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AIDS' Global Spread Staggers Researchers

Health: Without massive intervention, experts fear disease will claim far more than ever expected.

July 03, 2002|THOMAS H. MAUGH II | TIMES STAFF WRITER

More than 68 million people will die of AIDS in the next two decades unless massive intervention efforts are begun immediately, according to a grim new UNAIDS report issued Tuesday.

About 22 million people have already died of AIDS worldwide and another 40 million are now HIV-positive, but the numbers are going to grow much higher than was previously believed possible "if we continue with prevention and treatment at the levels they are now," said Dr. Peter Piot, the executive director of UNAIDS, a joint United Nations program on AIDS and HIV.

"It's clear to me we are only at the beginning of the AIDS epidemic in historical terms," he said.

The report marks the first time in at least 10 years that the agency has issued such a global projection of deaths. In the early 1990s, many experts, in fact, thought the epidemic was at or nearing its peak, but in hindsight it is clear they underestimated the virulence of the disease.

As AIDS experts from around the world prepare to gather in Barcelona, Spain, next week for the 14th International AIDS Conference, the continued spread of the virus in the most severely affected countries, and its explosion in several new regions, has staggered those who track its progression, said UNAIDS epidemiologist Neff Walker.

While the rate of new infections and deaths has leveled off in the United States and Europe, the gulf between wealthy countries and the developing world has been growing ever wider.

Four years ago, experts--basing their predictions on experience with epidemics of other diseases--had thought the virus had reached a saturation point in the most severely affected countries such as Botswana and Zimbabwe and that infection rates would level off.

"We have grossly, grossly underestimated how bad this was going to be," Piot said. The continued spread of the virus has the potential to depopulate some countries.

In Botswana, 39% of adults are now HIV-positive, compared with less than 36% two years ago, and researchers do not foresee a leveling off of the infection rate. Because of AIDS, life expectancy in Botswana has dropped below 40 for the first time since 1950.

In Zimbabwe, one-third of all adults are now infected, compared with one-quarter in 1997. In five other African countries, the HIV prevalence rate is also more than 20%.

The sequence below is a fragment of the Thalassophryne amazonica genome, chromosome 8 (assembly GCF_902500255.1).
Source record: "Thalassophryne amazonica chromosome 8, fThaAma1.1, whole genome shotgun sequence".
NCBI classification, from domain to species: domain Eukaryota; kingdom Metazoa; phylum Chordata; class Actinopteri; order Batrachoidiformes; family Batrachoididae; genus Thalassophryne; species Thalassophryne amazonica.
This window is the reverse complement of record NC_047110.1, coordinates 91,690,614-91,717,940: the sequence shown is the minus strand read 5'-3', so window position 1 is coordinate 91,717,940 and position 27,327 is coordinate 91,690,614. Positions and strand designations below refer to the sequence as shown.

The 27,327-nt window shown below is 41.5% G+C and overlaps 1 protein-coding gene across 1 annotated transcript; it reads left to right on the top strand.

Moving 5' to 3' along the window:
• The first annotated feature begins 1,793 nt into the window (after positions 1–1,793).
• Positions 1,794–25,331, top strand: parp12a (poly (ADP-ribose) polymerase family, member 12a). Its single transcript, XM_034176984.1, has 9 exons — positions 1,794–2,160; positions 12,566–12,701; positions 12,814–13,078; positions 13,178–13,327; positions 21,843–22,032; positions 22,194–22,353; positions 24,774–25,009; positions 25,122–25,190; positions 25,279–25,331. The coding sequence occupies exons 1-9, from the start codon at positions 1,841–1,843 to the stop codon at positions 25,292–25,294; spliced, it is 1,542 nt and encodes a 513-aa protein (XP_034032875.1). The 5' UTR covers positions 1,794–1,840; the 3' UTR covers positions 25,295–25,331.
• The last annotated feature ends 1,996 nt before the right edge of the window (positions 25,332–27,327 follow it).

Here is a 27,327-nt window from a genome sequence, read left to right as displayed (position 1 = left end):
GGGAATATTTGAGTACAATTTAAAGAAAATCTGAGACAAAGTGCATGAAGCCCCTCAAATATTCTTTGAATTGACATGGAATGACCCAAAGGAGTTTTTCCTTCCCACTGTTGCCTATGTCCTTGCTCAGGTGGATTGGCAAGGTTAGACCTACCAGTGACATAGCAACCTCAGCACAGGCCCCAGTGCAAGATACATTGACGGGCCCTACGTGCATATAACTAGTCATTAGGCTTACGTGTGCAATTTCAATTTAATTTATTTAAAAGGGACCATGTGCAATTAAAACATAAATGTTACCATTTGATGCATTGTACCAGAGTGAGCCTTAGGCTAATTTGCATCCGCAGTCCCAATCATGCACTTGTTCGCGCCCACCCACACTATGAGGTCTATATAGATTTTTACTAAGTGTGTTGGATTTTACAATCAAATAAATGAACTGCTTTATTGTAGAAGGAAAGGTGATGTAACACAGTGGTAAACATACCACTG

In several sub-Saharan countries, half of all new mothers could die of AIDS, according to experts.

Meanwhile, researchers fear a repeat of the sub-Saharan experience in countries such as China and Russia, which have hitherto had little experience with the problem. In the Russian Federation, for example, new cases of HIV infection have been nearly doubling every year. In the Ukraine, 25% of new cases now result from heterosexual contact. "It's the fastest growing epidemic in the world," Piot said.

The number of new infections in China grew 70% during the first six months of 2001. UNAIDS experts predicted last week that the number of HIV-positive people in China would grow from the current estimated 1.5 million to 10 million by 2010. That, the report said, would put the country "on the verge of a catastrophe that could result in unimaginable suffering, economic loss and social devastation."

To forestall this global viral explosion in just the middle- and low-income countries will require $10 billion a year from wealthy countries and the affected nations themselves for prevention and treatment, Piot said, and "that is a conservative estimate." But currently, the total spending is less than $3 billion per year.

"It's not asking for the moon," Piot added. "By any standards that are used for breaches in security, that's peanuts."

Even if the money becomes available, AIDS workers will have their hands full. A separate UNICEF report issued Tuesday said that the vast majority of the world's youth have no idea what AIDS is or how it is transmitted, much less how to protect themselves from it.

Nonetheless, another U.N. report to be issued today is expected to say that the number of new cases could be cut by nearly two-thirds through a massive prevention effort.

Researchers take heart from experiences in the handful of countries that initiated prevention programs several years ago.

In Uganda, which has the most ambitious prevention program in Africa, the prevalence of HIV infections among adults has fallen from 8.3% in 1999 to 5% at the end of 2001. Zambia has also seen successes: HIV prevalence among young women dropped from 28% in 1996 to 24% in 1999 in cities, and from 16% to 12% in rural areas.

The government of Poland has mounted a strong effort to successfully curtail the epidemic among injection drug users and prevented it from gaining a foothold in the wider population.

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